A MOST AUDACIOUS THEATER TOUR Dominic Dromgoole wants us to know that Shakespeare’s Hamlet is more than a story about “a melancholy Dane,” a young man bereft because of the murder of his father and the all-too-sudden marriage of his uncle to his widowed mother. The play is certainly about that, though some critics have suggested that the hero is more robust and life-affirming than indecisive and suicidal. Dromgoole’s point is that it is a multi-faceted play, exploring themes such as revenge, father-son relationships, the vicissitudes of love, friendship and its betrayal, education and its power to affect change, revolution and its aftermath, and the art of diplomacy.
Shakespeare’s interweaving of these multiple themes is a large reason why the play, first produced in 1609 was popular among the playwright’s contemporaries and why it remains a frequently produced play today and the pinnacle of Shakespeare’s achievement in, as critic Harold Bloom says, the creation of the human.
Dromgoole, the artistic director of the Globe theatre from 2006-2016, has produced a wonderful book that is as multi-layered as is the play that is at the very center. After leading the 2012 effort to bring to the Globe 37 different theatre companies from around the planet to stage productions of a Shakespeare play, Dromgoole and his associates have the audacious idea to take a production of Hamlet on the road in 2015 and 2016 (the 400th anniversary of Shakespeare’s death), not to a few regional theatres in the English speaking world but instead to 197 countries. Its goal was to bring Shakespeare to places where his plays had never been produced before and to ordinary people rather than to the political and cultural elites of the country. The play was performed in many different venues, on a rampart at Prague castle, on a makeshift stage in Chile with the Pacific Ocean in the background, at a refugee camp for displaced Syrians in Jordan, in claustrophobic government buildings in equatorial Africa.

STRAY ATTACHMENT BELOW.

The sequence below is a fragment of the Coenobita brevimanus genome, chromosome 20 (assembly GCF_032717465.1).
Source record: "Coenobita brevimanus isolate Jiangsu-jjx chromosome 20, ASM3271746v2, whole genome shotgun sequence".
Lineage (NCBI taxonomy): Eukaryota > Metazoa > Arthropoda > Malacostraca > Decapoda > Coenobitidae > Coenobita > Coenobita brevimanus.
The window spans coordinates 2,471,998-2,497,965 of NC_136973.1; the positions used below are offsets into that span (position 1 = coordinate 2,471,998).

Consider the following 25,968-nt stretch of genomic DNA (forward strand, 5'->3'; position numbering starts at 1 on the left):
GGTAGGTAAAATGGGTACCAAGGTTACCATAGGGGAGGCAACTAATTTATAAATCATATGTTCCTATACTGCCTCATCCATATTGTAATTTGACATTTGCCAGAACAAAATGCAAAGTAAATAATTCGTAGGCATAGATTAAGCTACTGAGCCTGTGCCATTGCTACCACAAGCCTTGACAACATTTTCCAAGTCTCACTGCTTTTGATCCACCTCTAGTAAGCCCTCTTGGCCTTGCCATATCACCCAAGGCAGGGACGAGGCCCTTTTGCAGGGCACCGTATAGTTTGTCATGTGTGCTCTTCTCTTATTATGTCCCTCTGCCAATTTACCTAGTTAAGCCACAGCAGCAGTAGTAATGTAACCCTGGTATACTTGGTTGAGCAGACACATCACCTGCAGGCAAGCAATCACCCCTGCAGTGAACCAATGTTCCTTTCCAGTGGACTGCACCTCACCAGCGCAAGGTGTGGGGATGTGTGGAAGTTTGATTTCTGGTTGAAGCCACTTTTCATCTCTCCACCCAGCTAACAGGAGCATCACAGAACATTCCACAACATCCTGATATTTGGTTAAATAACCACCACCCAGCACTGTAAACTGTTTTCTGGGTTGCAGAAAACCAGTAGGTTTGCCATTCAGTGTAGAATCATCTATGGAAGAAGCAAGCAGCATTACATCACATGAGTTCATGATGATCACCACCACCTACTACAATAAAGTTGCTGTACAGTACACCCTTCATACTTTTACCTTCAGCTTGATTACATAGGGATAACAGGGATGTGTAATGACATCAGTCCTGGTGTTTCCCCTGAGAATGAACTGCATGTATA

Hamlet Globe to Globe: Two Years, 190,000 Miles, 197 Countries, One Play is an account of the challenges of staging a play in these various locales in front of a variety of different audiences while trying to discover the ways in which the drama connects to the culture and present needs of the host country. The logistical challenges of transporting a troupe of 25 and cartons of props and costumes is enormous and sometimes beyond the accomplishment of the company. Even when some actors miss a connection or the paraphernalia is late in arrival, the show must go on. While most hosts are welcoming and well-prepared, occasionally the preparations are makeshift and the accommodations threadbare and the venues not suitable for vocal projection. While most audiences are large, enthusiastic and appreciative, some audiences are small, bewildered, and combative. Keeping the cast healthy and safe is constantly on the minds of Dromgoole and his assistants.
The work is a paean to actors, to the multi-cultural cast who appropriately come from around the world, actors with names like Beruce Khan, Amanda Wilkins, Rawiri Paratene, Ladi Emeruwa, Jennifer Leong, and Matt Romain. Given the length of the run and the possibility of sickness or injury, these actors learn a variety of different roles (there are six actors who play the role of Polonius at various times). And there is no space for the prima donnas because of necessity that the actors must help the small crew in setting up and striking the modest set. I’ll take Dromgoole at his word that the highly adaptable and harmonious company constantly subordinated their individual goals to the larger goals of the production and to the needs and responses of the audience.